Of the 13 questions the candidates fielded, more than half dealt with social issues.
One about abortion put the candidates on the spot, in particular. They were asked to respond yes or no to, “Do you believe all unborn people have human rights?” Answer yes or no.
Harsdorf and Rhoades answered, “Yes.”
Murtha said no, but it was obvious from his follow-up comments that he meant yes. He said he has been endorsed by the Wisconsin Right to Life organization.
“I am pro-life,” Buckel replied, and said that he, too, had the endorsement of the pro-life organization.
Page and Bruch answered “No.”
Page said she is pro-life, but abortion rights need to be protected.
“I trust women to make the right choices,” Page said.
“This is a tough question -- a really tough question,” said Bruch. “I personally would never choose one for myself, but I believe it’s a question to be answered between a woman and her physician.”
Other of the 13 questions the candidates fielded dealt with a proposed statewide smoking ban in all public places, environmental concerns, UW-River Falls faculty pay, lowering the drinking age, capital punishment, sex education, employee benefits for same-sex couples, voter photo IDs, the tone of political campaigns and allowing 8-year-olds to hunt.
No one asked how the Legislature should respond to what Gov. Doyle has warned could result in a $3-billion budget shortfall in 2009-11 as a result of the economic downturn.
Also left unaddressed were the issues of transportation, whether the 2% limit on municipal and county tax levy increases should be continued, state aid to local governments and K-12 school funding.
@t:On the question of whether the age at which people can legally drink alcoholic beverages should be lowered, Bruch and Murtha said they could support allowing 19-year-olds to drink.
Buckel said that he would lower the age to 18 for those who have graduated from high school.
“These are the individuals that defend the country and can be held culpable in an adult court, so I think we should be consistent,” Buckel said.
Rhoades called attention to the period when Wisconsin had a lower drinking age than Minnesota, and the problems that created for Hudson.
“I will never vote to lower the drinking age below what it is in neighboring states,” she said.
Page and Harsdorf agreed that Wisconsin shouldn’t have a lower drinking age than its neighbor to the west. Both were non-committal on what the age should be.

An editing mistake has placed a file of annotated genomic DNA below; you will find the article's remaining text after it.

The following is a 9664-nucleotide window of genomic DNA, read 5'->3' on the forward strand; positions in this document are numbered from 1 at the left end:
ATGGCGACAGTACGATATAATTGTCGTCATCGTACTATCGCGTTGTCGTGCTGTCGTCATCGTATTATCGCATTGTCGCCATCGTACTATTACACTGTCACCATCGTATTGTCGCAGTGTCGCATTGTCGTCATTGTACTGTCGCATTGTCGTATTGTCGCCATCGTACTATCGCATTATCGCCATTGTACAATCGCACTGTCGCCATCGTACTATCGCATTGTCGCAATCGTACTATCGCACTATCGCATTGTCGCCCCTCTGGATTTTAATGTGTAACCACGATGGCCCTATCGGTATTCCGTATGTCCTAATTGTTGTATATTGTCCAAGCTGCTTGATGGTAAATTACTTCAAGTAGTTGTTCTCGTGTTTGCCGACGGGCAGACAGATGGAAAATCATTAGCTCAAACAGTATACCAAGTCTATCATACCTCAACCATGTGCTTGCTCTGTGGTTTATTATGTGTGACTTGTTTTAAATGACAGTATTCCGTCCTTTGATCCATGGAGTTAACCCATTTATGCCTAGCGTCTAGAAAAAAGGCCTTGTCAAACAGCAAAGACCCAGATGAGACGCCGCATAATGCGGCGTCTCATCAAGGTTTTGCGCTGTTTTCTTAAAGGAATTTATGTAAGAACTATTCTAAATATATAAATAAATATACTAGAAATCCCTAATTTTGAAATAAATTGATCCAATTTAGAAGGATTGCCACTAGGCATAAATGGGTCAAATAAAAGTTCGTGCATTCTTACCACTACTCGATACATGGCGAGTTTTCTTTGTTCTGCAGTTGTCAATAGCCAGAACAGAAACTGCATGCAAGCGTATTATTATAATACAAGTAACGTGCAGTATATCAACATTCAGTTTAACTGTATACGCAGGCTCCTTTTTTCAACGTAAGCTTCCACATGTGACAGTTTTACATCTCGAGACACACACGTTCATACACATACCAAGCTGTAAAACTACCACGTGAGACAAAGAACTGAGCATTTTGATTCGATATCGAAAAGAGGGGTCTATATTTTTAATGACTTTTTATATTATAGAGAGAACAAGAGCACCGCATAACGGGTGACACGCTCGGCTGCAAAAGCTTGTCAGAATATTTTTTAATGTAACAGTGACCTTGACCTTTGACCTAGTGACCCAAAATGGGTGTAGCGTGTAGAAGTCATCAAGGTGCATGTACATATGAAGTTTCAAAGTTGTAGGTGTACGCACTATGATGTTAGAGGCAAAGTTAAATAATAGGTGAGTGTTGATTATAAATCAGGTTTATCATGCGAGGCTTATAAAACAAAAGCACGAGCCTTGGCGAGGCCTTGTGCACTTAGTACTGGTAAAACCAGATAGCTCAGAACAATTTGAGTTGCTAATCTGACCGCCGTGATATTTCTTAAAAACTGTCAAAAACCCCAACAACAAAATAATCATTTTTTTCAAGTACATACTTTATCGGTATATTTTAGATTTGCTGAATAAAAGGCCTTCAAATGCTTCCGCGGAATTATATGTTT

Page said she would need to study the issue before making that determination.
Harsdorf said binge drinking is a serious problem. She used the question to call attention to her sponsorship of a state law that cracked down on meth production.
She said meth users are often introduced to the drug at drinking parties.
The candidates were asked to reply yes or no to three questions in what Davis termed a “lightning round.”
@t:Asked whether they supported capital punishment, Rhoades and Murtha said yes, provided that voters approve of it in a statewide referendum.
Bruch, Harsdorf and Page said no.
Democrats Bruch, Page and Buckel said they favored allowing insurance benefits to be extended to partners in same-sex unions. Murtha opposed it.
Rhoades said businesses can decide for themselves if they want to extend benefits to the partners of their gay employees. Harsdorf agreed.
Harsdorf and Page refused to give a yes-or-no answer to the question of whether they supported comprehensive sex education in schools.
“What does it mean?” Harsdorf asked, in refusing to reply. Page said she agreed with her opponent.
The question wasn’t put to Rhoades and Bruch.
Murtha had already said he opposed comprehensive sex education, and Buckel, a history teacher at St. Croix Central High School, said he supported it.
Cable TV subscribers can watch this candidates forum on RFC-TV16, the local cable access channel. Go to this link for a schedule of programs: www.rfcity.org/rfctv/schedule.html.
The hour-and-a-half-long forum also can be streamed from the Web site at any time.